CFP Sixteenth-Century Society Conference, Bruges (August 18-20, 2016) Panel: Sacred Spaces, Secular Acts: Non-Religious Functions of Italian Church Buildings The Italian church interior in the early modern period witnessed far more than mere religious rite. As a venue for courtship rituals, dances, theatrical performances, political meetings, legal business and even sexual encounters, churches were versatile, multi-functional spaces which could change their purpose and ambience in response to distinct activities. Conservative ecclesiastics such as Archbishop Antoninus of Florence, San Bernardino da Siena and Fra Savonarola condemned such acts, indirectly confirming their widespread practice. Further evidence is provided by notarial documentation, which often specified the precise ecclesiastical location where legal or political meetings took place; other written records relating to specific non-religious events; and literary and visual sources. But despite this wealth of evidence describing secular activity, scholars still tend to interpret churches – and the images and objects they contained – largely for their religious functions. While the domestic sphere is increasingly considered for its devotional components, non-religious activities in church have been noted anecdotally but rarely for their own merits. This panel will place such activities at the centre of investigation, seeking to address diverse issues related to function, access and audience. How precisely were the church’s main and sub-spaces used for these events? Could the church building function in different ways at precise times of the day or year? What do these activities reveal about the potential for diverse members of society – in particular women – to access spaces normally reserved for clergy? Topics for papers could include, but are not limited to, analysis of:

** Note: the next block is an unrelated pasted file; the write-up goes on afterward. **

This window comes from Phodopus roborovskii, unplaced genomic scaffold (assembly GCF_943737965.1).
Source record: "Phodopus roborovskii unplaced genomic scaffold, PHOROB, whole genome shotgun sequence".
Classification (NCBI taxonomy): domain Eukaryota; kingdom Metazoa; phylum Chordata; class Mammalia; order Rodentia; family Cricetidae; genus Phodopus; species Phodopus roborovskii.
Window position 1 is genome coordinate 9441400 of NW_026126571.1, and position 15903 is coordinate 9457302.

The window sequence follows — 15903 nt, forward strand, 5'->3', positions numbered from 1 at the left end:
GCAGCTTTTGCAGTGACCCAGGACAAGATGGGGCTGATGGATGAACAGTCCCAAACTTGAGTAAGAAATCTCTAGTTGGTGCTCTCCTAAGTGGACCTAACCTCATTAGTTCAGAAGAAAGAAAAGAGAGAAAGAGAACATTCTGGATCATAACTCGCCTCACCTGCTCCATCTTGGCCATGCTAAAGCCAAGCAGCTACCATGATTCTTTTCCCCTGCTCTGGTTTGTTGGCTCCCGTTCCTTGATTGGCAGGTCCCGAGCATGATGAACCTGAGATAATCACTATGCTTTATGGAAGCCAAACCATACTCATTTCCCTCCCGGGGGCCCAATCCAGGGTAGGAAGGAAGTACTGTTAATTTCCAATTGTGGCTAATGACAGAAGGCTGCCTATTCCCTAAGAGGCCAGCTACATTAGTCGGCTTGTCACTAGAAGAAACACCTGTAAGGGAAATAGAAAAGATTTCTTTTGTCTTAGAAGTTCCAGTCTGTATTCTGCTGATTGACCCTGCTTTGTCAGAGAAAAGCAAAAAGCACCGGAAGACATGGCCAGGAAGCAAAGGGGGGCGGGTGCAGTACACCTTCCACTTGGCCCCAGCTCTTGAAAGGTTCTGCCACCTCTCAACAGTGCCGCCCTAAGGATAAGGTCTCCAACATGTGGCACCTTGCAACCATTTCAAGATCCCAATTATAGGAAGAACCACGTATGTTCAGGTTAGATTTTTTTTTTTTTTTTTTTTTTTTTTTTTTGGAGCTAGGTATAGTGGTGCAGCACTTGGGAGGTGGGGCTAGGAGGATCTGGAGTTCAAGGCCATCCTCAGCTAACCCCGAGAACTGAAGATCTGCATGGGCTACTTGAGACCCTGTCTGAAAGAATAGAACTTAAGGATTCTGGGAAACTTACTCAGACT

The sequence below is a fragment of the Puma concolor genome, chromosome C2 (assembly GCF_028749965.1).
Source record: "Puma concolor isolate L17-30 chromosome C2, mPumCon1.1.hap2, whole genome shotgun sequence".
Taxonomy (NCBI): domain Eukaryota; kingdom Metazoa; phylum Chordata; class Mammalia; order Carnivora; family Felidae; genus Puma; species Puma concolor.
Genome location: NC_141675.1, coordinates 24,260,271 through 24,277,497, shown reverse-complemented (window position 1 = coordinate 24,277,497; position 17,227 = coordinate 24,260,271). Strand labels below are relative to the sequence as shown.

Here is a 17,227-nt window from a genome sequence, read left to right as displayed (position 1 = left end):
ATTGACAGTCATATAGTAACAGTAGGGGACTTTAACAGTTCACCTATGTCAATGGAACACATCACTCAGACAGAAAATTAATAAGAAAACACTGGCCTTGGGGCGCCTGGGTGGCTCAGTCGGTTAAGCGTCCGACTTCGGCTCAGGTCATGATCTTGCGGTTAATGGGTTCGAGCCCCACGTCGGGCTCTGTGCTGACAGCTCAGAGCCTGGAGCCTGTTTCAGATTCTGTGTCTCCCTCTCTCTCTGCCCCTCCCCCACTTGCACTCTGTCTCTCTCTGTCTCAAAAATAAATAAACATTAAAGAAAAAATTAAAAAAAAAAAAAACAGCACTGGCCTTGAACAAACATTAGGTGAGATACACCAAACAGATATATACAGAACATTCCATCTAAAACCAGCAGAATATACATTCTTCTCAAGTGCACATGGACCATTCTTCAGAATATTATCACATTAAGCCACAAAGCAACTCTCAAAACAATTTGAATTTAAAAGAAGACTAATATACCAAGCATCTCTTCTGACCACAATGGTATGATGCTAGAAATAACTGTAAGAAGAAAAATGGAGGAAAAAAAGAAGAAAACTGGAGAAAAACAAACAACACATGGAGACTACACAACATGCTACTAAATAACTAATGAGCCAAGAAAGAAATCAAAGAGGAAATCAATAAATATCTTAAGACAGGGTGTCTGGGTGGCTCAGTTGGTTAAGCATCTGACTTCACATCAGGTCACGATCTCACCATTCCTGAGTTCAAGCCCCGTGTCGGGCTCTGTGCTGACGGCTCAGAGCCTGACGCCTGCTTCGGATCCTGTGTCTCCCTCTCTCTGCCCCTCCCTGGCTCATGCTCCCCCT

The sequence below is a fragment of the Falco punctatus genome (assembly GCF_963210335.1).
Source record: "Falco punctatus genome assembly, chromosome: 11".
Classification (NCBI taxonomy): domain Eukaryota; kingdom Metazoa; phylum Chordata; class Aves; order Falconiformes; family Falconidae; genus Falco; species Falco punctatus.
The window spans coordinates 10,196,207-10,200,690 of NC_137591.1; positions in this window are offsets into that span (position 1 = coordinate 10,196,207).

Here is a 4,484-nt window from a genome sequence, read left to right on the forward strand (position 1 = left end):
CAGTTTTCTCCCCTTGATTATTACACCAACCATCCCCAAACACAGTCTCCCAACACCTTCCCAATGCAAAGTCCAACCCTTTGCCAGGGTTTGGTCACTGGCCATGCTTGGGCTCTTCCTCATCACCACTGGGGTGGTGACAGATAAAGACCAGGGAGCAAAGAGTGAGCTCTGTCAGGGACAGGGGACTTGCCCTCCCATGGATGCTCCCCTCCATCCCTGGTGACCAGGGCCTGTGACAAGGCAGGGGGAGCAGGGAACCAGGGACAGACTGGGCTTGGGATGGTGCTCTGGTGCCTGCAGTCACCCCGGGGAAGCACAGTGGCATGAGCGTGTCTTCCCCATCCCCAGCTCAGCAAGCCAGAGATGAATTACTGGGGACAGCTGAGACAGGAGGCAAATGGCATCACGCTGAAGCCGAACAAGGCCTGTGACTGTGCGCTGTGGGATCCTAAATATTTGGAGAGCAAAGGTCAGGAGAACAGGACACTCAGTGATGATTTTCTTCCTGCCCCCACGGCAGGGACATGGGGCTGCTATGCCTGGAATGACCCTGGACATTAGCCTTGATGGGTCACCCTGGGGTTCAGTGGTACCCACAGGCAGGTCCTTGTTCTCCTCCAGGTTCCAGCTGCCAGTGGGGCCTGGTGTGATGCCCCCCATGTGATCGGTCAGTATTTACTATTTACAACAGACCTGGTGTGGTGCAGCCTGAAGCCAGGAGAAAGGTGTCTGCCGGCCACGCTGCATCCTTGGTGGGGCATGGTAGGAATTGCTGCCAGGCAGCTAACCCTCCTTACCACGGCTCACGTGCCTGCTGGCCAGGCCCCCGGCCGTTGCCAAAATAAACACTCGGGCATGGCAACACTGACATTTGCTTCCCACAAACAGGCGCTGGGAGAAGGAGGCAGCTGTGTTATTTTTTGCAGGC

• New archival evidence on the types of non-religious activities which took place in church
• Depictions or descriptions of non-religious activities in church
• Complaints and exhortations against certain behaviours
• How secular and sacred values intersected in the church interior
• How these non-religious activities relate to issues of class, gender and status
• Works of art, music, or literature which responded to this use of space Please email 250-word paper proposals together with a curriculum vitae to Joanne Allen (firstname.lastname@example.org) by February 1st 2016.